As the 20th anniversary of the Sept. 11 attacks arrived, members of the Fordham community marked the occasion by commemorating those who died and by recalling stories from that day—and the lessons they continue to impart.
Twenty years later, “we continue to weep for those families whose lives were changed forever in an instant,” said Joseph M. McShane, S.J., president of Fordham, during a Mass of Remembrance held Saturday, Sept. 11, in the University Church. “We protest not only the loss of what was but also the loss of what might have been in the lives of the victims.”
He also cited the valor and heroism shown by police, firefighters, and others who risked—and lost—their lives in saving others during the attacks, as well as those who, facing the prospect of imminent horrific death, used their final moments to open their phones and send messages of encouragement and love to those they would be leaving behind.
“I believe it is not too much to say that in the way that they faced death, they taught us how to live,” Father McShane said.
The Mass followed an interfaith prayer service held the evening before, in which about 20 people gathered at Cunniffe Fountain on the Rose Hill campus and then walked to Finlay Gardens, the site of Fordham’s memorial to the three students and 36 alumni who died in the Sept. 11 attacks.
“We bring our hearts together as a community so that our remembrance, our commitment, our hope, and our light may burn more brightly in the world,” said Joan Cavanagh, Ph.D., GSE ’05, ’17, the University’s director of spiritual and pastoral ministry, during the service.
The service included prayers from different faiths, with readings from the Bible and the Koran, as well as a singing of “Amazing Grace.”
Students read aloud the names of the members of the Fordham community who died on 9/11. After a closing prayer, students placed a few yellow roses in a vase at the base of the memorial.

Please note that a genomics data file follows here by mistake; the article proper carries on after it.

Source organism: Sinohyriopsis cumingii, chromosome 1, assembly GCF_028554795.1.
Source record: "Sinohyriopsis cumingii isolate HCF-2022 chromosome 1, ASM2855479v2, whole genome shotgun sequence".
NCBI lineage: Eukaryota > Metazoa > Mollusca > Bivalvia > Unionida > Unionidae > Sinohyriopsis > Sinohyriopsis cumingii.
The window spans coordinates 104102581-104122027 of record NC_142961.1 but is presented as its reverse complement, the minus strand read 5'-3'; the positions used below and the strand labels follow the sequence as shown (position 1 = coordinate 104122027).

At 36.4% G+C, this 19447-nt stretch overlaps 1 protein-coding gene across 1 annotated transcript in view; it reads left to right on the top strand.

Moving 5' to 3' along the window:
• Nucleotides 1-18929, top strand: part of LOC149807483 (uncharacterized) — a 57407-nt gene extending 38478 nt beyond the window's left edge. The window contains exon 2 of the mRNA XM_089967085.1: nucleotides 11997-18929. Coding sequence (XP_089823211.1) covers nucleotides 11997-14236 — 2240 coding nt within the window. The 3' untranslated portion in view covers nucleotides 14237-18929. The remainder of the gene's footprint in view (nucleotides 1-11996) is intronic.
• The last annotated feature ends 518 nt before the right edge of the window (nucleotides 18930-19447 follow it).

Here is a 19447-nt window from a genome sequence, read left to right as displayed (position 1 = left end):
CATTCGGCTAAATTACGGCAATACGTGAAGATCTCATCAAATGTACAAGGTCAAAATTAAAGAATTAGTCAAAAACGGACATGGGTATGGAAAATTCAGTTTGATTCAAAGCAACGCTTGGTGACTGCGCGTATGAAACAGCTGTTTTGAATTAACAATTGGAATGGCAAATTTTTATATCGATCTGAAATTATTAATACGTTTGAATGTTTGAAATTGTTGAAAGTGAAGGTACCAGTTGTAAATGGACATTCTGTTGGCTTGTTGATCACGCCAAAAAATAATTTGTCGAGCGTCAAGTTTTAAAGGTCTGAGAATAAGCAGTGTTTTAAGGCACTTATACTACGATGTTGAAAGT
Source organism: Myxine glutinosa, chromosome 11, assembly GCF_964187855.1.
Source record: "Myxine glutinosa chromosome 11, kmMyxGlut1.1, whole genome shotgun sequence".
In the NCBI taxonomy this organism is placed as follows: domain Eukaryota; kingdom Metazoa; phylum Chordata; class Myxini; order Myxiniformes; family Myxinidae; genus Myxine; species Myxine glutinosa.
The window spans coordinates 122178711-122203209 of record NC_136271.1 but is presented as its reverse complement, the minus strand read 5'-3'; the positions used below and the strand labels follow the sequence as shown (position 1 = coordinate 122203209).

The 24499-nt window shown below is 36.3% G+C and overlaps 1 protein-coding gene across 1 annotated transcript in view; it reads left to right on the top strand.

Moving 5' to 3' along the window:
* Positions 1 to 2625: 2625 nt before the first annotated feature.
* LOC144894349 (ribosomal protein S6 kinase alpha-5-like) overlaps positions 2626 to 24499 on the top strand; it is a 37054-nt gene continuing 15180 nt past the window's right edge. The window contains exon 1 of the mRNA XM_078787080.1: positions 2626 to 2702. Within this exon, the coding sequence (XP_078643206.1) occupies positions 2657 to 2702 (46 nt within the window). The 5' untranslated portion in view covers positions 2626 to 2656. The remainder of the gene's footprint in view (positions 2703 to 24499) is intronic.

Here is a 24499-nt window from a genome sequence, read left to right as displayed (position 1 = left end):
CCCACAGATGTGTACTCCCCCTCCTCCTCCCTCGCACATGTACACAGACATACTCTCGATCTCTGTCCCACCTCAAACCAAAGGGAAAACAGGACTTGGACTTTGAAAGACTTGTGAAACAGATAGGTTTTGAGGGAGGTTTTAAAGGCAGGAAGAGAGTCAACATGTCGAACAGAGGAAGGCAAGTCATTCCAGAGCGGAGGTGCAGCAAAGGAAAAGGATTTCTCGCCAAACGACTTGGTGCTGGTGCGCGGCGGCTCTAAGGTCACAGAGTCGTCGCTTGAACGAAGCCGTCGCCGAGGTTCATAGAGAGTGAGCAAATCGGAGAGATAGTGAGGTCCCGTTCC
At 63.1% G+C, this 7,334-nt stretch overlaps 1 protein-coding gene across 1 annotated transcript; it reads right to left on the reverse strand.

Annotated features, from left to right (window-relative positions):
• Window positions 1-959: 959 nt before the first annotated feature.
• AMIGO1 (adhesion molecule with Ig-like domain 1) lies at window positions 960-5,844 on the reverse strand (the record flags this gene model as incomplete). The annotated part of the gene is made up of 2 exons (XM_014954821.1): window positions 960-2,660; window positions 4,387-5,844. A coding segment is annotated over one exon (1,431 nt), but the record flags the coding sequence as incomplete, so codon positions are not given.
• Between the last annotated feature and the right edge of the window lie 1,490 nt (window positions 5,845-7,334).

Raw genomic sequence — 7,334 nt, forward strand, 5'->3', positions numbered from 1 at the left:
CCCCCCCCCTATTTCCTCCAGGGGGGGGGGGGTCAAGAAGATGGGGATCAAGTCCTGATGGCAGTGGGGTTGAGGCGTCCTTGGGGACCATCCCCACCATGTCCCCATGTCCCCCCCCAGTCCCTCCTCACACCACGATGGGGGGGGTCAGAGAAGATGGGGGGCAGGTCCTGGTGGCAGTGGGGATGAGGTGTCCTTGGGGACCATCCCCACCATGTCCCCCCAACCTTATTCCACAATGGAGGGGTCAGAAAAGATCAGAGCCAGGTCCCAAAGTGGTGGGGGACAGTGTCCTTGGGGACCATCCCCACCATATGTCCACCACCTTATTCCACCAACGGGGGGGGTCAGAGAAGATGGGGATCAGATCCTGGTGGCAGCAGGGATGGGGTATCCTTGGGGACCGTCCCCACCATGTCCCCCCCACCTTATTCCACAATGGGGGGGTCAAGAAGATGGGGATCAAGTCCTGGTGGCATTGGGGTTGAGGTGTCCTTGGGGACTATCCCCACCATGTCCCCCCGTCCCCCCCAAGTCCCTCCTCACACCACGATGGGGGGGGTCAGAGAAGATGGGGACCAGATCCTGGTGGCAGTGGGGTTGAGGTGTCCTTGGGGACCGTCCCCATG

“Let us remember that we are called to take our individual life and let it shine brightly each day, wherever we are,” said Kathryn Anderson Kuo, associate director of campus ministry for liturgy, in closing. “Perhaps whenever you pass by this memorial, you might ask yourself, how am I bearing witness to the lives of those that have gone before me? How am I letting my light shine, and how am I bringing peace to those who cross my path each day?”
One attendee, John DiDonato, was a 35-year-old MTA subway conductor who had planned to do some sightseeing at the World Trade Center on Sept. 11. But instead he stayed in his apartment, watching the nightmare unfold on TV. “It still resonates in my head, just watching the first tower go down. I still see it,” said DiDonato, a communication and media studies student at Fordham’s School of Professional and Continuing Studies.
On Saturday, at the University Church, Kevin Horbatiuk, FCLC ’78, LAW ’81, took to the podium to read out the names of all 39 Fordham students and alumni who died that day. At the close of the service, Father McShane asked all the people in attendance—numbering about 80—to turn around so they were facing south, toward the former site of the World Trade Center, and raise their right hands in blessing.
Following the service, people were still stopping by the memorial at Finlay Gardens to reflect. Sarah Bel, FCRH ’08, was visiting with her father, Roger Bel, who was working on the 56th floor of the South Tower. “Twenty years ago, in the morning, I thought I was going to die,” he said.
Headed down the stairwell after the first plane hit, he kept going when he was told it was OK to go back up to his office. He recalled helping a woman who was frozen with fright, curled up in a corner, to get out of the building. Asked what the 20th anniversary means to him, he cited the need for greater national unity.
“We really were American that day,” he said. “Everybody helped everybody.”
Caley Knox, a Fordham sophomore, lost her uncle, Thomas Patrick Knox, who was working in the World Trade Center at the time. “We’ve always talked about there being a missing piece” in the family, she said. “I just would have liked to know him.”
“He’s very alive through us, still,” said Knox, who was visiting the memorial with Marlaina Cirone, also a Fordham sophomore.
Cirone said her father watched both planes strike the twin towers from the roof of his business’s building on the Bowery. “It’s something my parents can never forget,” she said. “They know that their lives have been changed ever since that day, and I think for every New Yorker, it’s the same way.”
—Taylor Ha contributed reporting to this story.